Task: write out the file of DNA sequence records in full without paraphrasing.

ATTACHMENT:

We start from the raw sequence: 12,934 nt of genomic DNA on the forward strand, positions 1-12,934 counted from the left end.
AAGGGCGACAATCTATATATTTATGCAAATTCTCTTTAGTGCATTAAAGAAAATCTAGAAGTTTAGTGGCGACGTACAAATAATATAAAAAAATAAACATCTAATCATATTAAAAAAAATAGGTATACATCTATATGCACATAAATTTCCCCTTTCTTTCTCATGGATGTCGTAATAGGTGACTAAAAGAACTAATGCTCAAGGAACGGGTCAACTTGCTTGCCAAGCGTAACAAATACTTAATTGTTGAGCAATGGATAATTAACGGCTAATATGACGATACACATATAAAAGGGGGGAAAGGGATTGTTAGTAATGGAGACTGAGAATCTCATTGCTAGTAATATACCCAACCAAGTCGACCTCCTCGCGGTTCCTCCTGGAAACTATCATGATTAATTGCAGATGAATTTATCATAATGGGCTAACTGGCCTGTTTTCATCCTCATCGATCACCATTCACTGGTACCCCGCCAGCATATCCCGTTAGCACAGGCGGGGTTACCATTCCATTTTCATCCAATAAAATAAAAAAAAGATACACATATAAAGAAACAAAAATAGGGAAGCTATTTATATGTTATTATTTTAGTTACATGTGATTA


We start from the raw sequence: 12,934 nt of genomic DNA on the forward strand, positions 1-12,934 counted from the left end.
AAGGGCGACAATCTATATATTTATGCAAATTCTCTTTAGTGCATTAAAGAAAATCTAGAAGTTTAGTGGCGACGTACAAATAATATAAAAAAATAAACATCTAATCATATTAAAAAAAATAGGTATACATCTATATGCACATAAATTTCCCCTTTCTTTCTCATGGATGTCGTAATAGGTGACTAAAAGAACTAATGCTCAAGGAACGGGTCAACTTGCTTGCCAAGCGTAACAAATACTTAATTGTTGAGCAATGGATAATTAACGGCTAATATGACGATACACATATAAAAGGGGGGAAAGGGATTGTTAGTAATGGAGACTGAGAATCTCATTGCTAGTAATATACCCAACCAAGTCGACCTCCTCGCGGTTCCTCCTGGAAACTATCATGATTAATTGCAGATGAATTTATCATAATGGGCTAACTGGCCTGTTTTCATCCTCATCGATCACCATTCACTGGTACCCCGCCAGCATATCCCGTTAGCACAGGCGGGGTTACCATTCCATTTTCATCCAATAAAATAAAAAAAAGATACACATATAAAGAAACAAAAATAGGGAAGCTATTTATATGTTATTATTTTAGTTACATGTGATTA